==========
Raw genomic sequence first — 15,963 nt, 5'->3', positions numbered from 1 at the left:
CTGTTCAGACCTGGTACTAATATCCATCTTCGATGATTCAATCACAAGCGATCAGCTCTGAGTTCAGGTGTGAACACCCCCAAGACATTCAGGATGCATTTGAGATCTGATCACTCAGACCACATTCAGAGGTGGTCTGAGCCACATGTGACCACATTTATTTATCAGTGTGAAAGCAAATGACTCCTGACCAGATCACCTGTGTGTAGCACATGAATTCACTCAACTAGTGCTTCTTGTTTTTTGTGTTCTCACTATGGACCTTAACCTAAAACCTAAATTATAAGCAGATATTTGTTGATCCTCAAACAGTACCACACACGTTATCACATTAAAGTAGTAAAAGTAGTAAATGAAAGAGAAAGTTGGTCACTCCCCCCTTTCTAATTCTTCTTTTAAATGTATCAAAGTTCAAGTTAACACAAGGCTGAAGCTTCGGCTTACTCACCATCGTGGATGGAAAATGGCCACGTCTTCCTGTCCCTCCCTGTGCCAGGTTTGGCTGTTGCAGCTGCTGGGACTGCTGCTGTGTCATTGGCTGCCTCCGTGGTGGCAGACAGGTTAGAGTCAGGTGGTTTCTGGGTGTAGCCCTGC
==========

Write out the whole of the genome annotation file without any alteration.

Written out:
Raw genomic sequence first — 15,963 nt, 5'->3', positions numbered from 1 at the left:
CTGTTCAGACCTGGTACTAATATCCATCTTCGATGATTCAATCACAAGCGATCAGCTCTGAGTTCAGGTGTGAACACCCCCAAGACATTCAGGATGCATTTGAGATCTGATCACTCAGACCACATTCAGAGGTGGTCTGAGCCACATGTGACCACATTTATTTATCAGTGTGAAAGCAAATGACTCCTGACCAGATCACCTGTGTGTAGCACATGAATTCACTCAACTAGTGCTTCTTGTTTTTTGTGTTCTCACTATGGACCTTAACCTAAAACCTAAATTATAAGCAGATATTTGTTGATCCTCAAACAGTACCACACACGTTATCACATTAAAGTAGTAAAAGTAGTAAATGAAAGAGAAAGTTGGTCACTCCCCCCTTTCTAATTCTTCTTTTAAATGTATCAAAGTTCAAGTTAACACAAGGCTGAAGCTTCGGCTTACTCACCATCGTGGATGGAAAATGGCCACGTCTTCCTGTCCCTCCCTGTGCCAGGTTTGGCTGTTGCAGCTGCTGGGACTGCTGCTGTGTCATTGGCTGCCTCCGTGGTGGCAGACAGGTTAGAGTCAGGTGGTTTCTGGGTGTAGCCCTGC